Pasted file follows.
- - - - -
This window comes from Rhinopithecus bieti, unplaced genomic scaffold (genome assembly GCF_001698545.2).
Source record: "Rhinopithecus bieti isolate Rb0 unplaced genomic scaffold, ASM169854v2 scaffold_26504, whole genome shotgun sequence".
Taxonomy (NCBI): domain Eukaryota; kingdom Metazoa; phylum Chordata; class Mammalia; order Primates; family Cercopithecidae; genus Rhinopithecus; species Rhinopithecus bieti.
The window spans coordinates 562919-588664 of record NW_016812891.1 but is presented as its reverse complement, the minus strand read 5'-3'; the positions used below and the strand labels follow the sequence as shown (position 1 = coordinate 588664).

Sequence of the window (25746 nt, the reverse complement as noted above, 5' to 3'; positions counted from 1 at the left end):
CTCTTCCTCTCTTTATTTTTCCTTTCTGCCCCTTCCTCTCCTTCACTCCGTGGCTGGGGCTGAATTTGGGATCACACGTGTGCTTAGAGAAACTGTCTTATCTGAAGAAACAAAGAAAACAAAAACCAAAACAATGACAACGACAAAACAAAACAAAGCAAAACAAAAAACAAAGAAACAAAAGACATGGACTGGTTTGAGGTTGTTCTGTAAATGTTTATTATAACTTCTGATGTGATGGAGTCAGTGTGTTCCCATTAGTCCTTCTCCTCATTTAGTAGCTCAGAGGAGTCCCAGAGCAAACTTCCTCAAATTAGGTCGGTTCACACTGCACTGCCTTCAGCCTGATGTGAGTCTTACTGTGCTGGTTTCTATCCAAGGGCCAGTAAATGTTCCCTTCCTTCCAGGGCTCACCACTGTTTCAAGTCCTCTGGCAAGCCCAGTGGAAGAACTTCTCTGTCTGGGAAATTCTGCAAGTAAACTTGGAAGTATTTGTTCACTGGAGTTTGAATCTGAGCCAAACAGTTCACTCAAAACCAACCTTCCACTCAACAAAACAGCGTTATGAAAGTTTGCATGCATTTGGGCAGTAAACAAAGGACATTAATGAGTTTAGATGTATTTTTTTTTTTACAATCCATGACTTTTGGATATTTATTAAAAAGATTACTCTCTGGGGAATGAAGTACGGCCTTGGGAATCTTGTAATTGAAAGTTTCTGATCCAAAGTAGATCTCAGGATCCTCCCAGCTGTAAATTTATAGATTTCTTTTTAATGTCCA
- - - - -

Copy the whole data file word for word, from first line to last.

This window comes from Rhinopithecus bieti, unplaced genomic scaffold (genome assembly GCF_001698545.2).
Source record: "Rhinopithecus bieti isolate Rb0 unplaced genomic scaffold, ASM169854v2 scaffold_26504, whole genome shotgun sequence".
Taxonomy (NCBI): domain Eukaryota; kingdom Metazoa; phylum Chordata; class Mammalia; order Primates; family Cercopithecidae; genus Rhinopithecus; species Rhinopithecus bieti.
The window spans coordinates 562919-588664 of record NW_016812891.1 but is presented as its reverse complement, the minus strand read 5'-3'; the positions used below and the strand labels follow the sequence as shown (position 1 = coordinate 588664).

Sequence of the window (25746 nt, the reverse complement as noted above, 5' to 3'; positions counted from 1 at the left end):
CTCTTCCTCTCTTTATTTTTCCTTTCTGCCCCTTCCTCTCCTTCACTCCGTGGCTGGGGCTGAATTTGGGATCACACGTGTGCTTAGAGAAACTGTCTTATCTGAAGAAACAAAGAAAACAAAAACCAAAACAATGACAACGACAAAACAAAACAAAGCAAAACAAAAAACAAAGAAACAAAAGACATGGACTGGTTTGAGGTTGTTCTGTAAATGTTTATTATAACTTCTGATGTGATGGAGTCAGTGTGTTCCCATTAGTCCTTCTCCTCATTTAGTAGCTCAGAGGAGTCCCAGAGCAAACTTCCTCAAATTAGGTCGGTTCACACTGCACTGCCTTCAGCCTGATGTGAGTCTTACTGTGCTGGTTTCTATCCAAGGGCCAGTAAATGTTCCCTTCCTTCCAGGGCTCACCACTGTTTCAAGTCCTCTGGCAAGCCCAGTGGAAGAACTTCTCTGTCTGGGAAATTCTGCAAGTAAACTTGGAAGTATTTGTTCACTGGAGTTTGAATCTGAGCCAAACAGTTCACTCAAAACCAACCTTCCACTCAACAAAACAGCGTTATGAAAGTTTGCATGCATTTGGGCAGTAAACAAAGGACATTAATGAGTTTAGATGTATTTTTTTTTTTACAATCCATGACTTTTGGATATTTATTAAAAAGATTACTCTCTGGGGAATGAAGTACGGCCTTGGGAATCTTGTAATTGAAAGTTTCTGATCCAAAGTAGATCTCAGGATCCTCCCAGCTGTAAATTTATAGATTTCTTTTTAATGTCCA